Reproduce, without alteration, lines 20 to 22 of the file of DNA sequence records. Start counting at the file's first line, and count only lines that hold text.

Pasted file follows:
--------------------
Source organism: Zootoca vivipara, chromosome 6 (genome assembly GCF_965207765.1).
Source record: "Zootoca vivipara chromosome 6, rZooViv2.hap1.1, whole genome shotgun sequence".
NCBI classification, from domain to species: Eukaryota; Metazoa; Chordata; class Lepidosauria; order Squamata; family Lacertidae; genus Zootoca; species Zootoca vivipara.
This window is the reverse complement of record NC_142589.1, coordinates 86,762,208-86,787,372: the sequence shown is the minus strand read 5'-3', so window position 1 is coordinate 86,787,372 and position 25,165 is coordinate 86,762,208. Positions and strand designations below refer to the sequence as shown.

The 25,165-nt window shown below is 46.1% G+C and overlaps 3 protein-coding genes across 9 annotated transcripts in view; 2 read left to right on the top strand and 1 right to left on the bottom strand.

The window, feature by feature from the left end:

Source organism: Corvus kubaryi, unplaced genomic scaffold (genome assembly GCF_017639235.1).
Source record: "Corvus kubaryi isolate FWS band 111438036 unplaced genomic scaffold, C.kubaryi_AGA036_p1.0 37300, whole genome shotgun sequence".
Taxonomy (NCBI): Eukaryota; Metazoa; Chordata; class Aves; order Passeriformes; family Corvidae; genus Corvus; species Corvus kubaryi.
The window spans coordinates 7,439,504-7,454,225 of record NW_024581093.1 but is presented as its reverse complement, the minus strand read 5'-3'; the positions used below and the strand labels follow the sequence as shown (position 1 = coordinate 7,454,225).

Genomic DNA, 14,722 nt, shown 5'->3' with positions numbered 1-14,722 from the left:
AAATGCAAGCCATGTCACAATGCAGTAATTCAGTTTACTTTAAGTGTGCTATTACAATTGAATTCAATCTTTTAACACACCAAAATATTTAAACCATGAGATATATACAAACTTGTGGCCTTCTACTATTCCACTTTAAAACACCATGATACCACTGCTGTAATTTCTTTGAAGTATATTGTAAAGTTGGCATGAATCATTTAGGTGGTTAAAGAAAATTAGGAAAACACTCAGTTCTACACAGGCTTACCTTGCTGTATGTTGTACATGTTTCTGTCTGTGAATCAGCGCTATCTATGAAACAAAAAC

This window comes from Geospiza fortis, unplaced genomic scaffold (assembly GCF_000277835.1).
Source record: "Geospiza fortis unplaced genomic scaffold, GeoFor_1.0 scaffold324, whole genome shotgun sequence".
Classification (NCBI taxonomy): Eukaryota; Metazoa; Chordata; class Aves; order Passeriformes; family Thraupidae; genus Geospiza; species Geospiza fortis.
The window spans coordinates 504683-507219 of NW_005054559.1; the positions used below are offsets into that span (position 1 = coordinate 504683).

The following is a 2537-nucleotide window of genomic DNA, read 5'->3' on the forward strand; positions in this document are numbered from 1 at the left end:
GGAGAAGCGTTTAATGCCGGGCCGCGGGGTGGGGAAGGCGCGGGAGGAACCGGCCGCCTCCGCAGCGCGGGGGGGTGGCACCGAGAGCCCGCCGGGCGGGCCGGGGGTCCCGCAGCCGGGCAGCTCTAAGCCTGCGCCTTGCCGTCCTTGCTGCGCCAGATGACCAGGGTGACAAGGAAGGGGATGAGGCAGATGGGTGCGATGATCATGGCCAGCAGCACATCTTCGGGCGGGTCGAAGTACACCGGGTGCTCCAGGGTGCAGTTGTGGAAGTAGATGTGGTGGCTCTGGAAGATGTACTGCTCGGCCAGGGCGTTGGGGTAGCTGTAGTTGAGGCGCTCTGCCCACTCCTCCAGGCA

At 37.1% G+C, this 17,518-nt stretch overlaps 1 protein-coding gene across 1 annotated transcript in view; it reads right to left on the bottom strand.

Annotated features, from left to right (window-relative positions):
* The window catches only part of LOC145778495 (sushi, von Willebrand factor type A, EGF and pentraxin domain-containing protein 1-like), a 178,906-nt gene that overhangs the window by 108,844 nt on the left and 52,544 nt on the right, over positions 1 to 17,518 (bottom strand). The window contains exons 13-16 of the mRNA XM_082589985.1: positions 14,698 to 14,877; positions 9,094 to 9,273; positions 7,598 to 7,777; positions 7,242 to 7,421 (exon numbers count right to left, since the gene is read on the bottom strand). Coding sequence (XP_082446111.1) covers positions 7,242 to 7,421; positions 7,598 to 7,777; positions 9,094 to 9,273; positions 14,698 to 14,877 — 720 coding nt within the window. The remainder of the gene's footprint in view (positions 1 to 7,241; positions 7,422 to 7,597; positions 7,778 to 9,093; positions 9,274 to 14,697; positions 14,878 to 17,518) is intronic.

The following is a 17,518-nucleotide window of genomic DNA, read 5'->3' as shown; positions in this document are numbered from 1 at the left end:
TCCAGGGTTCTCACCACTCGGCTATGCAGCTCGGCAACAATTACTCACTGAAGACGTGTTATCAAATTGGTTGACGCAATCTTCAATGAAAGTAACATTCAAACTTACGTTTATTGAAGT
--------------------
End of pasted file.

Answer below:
Annotated features, from left to right (window-relative positions):
* The window catches only part of LOC145778495 (sushi, von Willebrand factor type A, EGF and pentraxin domain-containing protein 1-like), a 178,906-nt gene that overhangs the window by 108,844 nt on the left and 52,544 nt on the right, over positions 1 to 17,518 (bottom strand). The window contains exons 13-16 of the mRNA XM_082589985.1: positions 14,698 to 14,877; positions 9,094 to 9,273; positions 7,598 to 7,777; positions 7,242 to 7,421 (exon numbers count right to left, since the gene is read on the bottom strand). Coding sequence (XP_082446111.1) covers positions 7,242 to 7,421; positions 7,598 to 7,777; positions 9,094 to 9,273; positions 14,698 to 14,877 — 720 coding nt within the window. The remainder of the gene's footprint in view (positions 1 to 7,241; positions 7,422 to 7,597; positions 7,778 to 9,093; positions 9,274 to 14,697; positions 14,878 to 17,518) is intronic.

The following is a 17,518-nucleotide window of genomic DNA, read 5'->3' as shown; positions in this document are numbered from 1 at the left end: